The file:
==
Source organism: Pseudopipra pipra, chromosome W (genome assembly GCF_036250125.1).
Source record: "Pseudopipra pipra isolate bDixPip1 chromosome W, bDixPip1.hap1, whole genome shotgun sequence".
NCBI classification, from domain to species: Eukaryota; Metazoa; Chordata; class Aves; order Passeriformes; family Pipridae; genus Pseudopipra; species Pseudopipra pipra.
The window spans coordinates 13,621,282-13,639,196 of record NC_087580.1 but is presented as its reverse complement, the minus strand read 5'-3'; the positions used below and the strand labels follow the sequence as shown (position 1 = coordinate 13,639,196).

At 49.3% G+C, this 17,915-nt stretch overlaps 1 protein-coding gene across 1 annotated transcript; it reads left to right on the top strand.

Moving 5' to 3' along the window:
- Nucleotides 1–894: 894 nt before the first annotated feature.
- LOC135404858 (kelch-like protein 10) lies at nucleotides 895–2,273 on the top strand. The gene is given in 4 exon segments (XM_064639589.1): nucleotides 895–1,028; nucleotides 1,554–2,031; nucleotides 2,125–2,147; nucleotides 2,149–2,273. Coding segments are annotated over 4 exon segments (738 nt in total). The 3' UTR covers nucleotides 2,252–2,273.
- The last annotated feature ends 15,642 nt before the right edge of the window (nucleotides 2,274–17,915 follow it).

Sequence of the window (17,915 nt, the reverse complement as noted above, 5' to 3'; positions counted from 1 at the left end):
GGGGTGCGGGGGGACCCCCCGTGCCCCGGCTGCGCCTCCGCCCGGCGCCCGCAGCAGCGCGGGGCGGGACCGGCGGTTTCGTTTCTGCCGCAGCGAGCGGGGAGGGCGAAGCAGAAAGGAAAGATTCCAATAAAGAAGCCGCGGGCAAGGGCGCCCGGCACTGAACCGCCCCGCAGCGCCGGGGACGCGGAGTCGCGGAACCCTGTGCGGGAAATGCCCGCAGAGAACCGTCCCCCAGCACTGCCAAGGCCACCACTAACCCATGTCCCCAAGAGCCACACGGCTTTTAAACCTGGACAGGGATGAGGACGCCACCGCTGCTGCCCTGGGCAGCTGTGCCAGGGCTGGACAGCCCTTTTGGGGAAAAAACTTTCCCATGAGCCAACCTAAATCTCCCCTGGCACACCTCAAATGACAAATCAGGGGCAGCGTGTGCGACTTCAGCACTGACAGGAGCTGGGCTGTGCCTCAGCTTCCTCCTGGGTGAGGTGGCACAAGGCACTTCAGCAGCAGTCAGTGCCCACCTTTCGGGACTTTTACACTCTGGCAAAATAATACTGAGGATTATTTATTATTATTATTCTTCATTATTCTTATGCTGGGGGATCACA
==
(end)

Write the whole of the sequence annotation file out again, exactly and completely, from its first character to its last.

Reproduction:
Source organism: Pseudopipra pipra, chromosome W (genome assembly GCF_036250125.1).
Source record: "Pseudopipra pipra isolate bDixPip1 chromosome W, bDixPip1.hap1, whole genome shotgun sequence".
NCBI classification, from domain to species: Eukaryota; Metazoa; Chordata; class Aves; order Passeriformes; family Pipridae; genus Pseudopipra; species Pseudopipra pipra.
The window spans coordinates 13,621,282-13,639,196 of record NC_087580.1 but is presented as its reverse complement, the minus strand read 5'-3'; the positions used below and the strand labels follow the sequence as shown (position 1 = coordinate 13,639,196).

At 49.3% G+C, this 17,915-nt stretch overlaps 1 protein-coding gene across 1 annotated transcript; it reads left to right on the top strand.

Moving 5' to 3' along the window:
- Nucleotides 1–894: 894 nt before the first annotated feature.
- LOC135404858 (kelch-like protein 10) lies at nucleotides 895–2,273 on the top strand. The gene is given in 4 exon segments (XM_064639589.1): nucleotides 895–1,028; nucleotides 1,554–2,031; nucleotides 2,125–2,147; nucleotides 2,149–2,273. Coding segments are annotated over 4 exon segments (738 nt in total). The 3' UTR covers nucleotides 2,252–2,273.
- The last annotated feature ends 15,642 nt before the right edge of the window (nucleotides 2,274–17,915 follow it).

Sequence of the window (17,915 nt, the reverse complement as noted above, 5' to 3'; positions counted from 1 at the left end):
GGGGTGCGGGGGGACCCCCCGTGCCCCGGCTGCGCCTCCGCCCGGCGCCCGCAGCAGCGCGGGGCGGGACCGGCGGTTTCGTTTCTGCCGCAGCGAGCGGGGAGGGCGAAGCAGAAAGGAAAGATTCCAATAAAGAAGCCGCGGGCAAGGGCGCCCGGCACTGAACCGCCCCGCAGCGCCGGGGACGCGGAGTCGCGGAACCCTGTGCGGGAAATGCCCGCAGAGAACCGTCCCCCAGCACTGCCAAGGCCACCACTAACCCATGTCCCCAAGAGCCACACGGCTTTTAAACCTGGACAGGGATGAGGACGCCACCGCTGCTGCCCTGGGCAGCTGTGCCAGGGCTGGACAGCCCTTTTGGGGAAAAAACTTTCCCATGAGCCAACCTAAATCTCCCCTGGCACACCTCAAATGACAAATCAGGGGCAGCGTGTGCGACTTCAGCACTGACAGGAGCTGGGCTGTGCCTCAGCTTCCTCCTGGGTGAGGTGGCACAAGGCACTTCAGCAGCAGTCAGTGCCCACCTTTCGGGACTTTTACACTCTGGCAAAATAATACTGAGGATTATTTATTATTATTATTCTTCATTATTCTTATGCTGGGGGATCACA